Administration Revises Remote Learning Protocols for Third and Fourth Marking Period
Arcangelo Iurato '22
8 May 2020
Now in its eighth week, remote learning continues for schools across New Jersey. Passaic Valley administration has responded to concerns within the community by revising the model for the third and fourth marking period.
The most significant limitation with remote learning models is the lack of authentic teacher-student interaction. “It has not been very easy,” said Italian Teacher Mrs. Maria Papaleo. “I do not mind having some teaching done online, but I miss being with my students, guiding them, explaining, interacting, seeing and feeling their emotions.”
While remote lessons may seem simple to the outsider, much more work goes into creating lessons and communicating feedback behind the scenes. “I’m spending at least 12 to 15 hours a day grading papers, creating new lessons, and posting them while entering them into the student gradebook,” said Science Teach Ms. Richeall Kennedy, who also mentioned the difficulties balancing responsibilities at home and work simultaneously.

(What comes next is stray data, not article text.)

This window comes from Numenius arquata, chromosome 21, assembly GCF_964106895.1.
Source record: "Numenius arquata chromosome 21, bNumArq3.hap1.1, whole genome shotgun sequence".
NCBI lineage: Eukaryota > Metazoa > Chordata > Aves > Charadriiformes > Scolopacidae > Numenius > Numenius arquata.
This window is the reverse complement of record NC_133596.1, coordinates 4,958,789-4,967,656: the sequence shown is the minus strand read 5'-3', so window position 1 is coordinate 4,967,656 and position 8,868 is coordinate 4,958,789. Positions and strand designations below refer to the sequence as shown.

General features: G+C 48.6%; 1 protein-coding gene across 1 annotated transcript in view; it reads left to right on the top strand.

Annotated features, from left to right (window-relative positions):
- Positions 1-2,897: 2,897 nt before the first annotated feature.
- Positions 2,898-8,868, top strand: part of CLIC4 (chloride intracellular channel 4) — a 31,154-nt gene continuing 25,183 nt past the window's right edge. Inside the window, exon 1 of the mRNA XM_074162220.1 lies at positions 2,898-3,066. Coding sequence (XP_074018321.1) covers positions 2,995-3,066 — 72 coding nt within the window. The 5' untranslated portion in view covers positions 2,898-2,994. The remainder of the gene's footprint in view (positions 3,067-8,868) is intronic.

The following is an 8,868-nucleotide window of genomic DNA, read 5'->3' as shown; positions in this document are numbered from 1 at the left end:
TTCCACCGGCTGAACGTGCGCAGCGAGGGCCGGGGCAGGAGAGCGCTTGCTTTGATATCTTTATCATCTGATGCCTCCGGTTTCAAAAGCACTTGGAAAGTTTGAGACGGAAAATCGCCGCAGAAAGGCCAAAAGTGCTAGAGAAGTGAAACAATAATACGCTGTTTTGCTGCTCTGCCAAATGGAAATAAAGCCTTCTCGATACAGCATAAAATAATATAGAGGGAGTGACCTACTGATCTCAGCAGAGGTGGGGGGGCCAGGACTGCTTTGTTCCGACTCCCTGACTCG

Director of Student Personnel Mrs. Tara Torres understands the challenges posed by a work-at-home method, a new reality much of the country. Mrs. Torres and the rest of the administration has been hard at work finding solutions to problems as they arise and readjusting existing protocols to meet the needs of students and teachers while still abiding by local government guidelines.
“We just finished collecting course requests for the 2020-21 school year and will be moving on to virtual college meetings,” said Mrs. Torres. “We are also writing virtual protocols and collecting resources for students in need during this stressful time.”
To accommodate students and staff, administration extended the third marking period to April 24th. This extension gave students who fell behind in their work early in the transition to online learning time to catch up in their classes. Furthermore, it afforded teachers much needed grading and planning time. In addition, the fourth marking period guidelines were revised to ease the burden on both students and teachers. While teachers are still required to provide instruction every day, students will only be assigned two grades a week. Both initiatives were direct reflections of Passaic Valley’s consideration for the concerns of their community.
“The decision to extend the third marking period and to revise our system for the fourth marking period was a team effort, resulting from conversations with students, parents, and staff,” said Ms. Torres.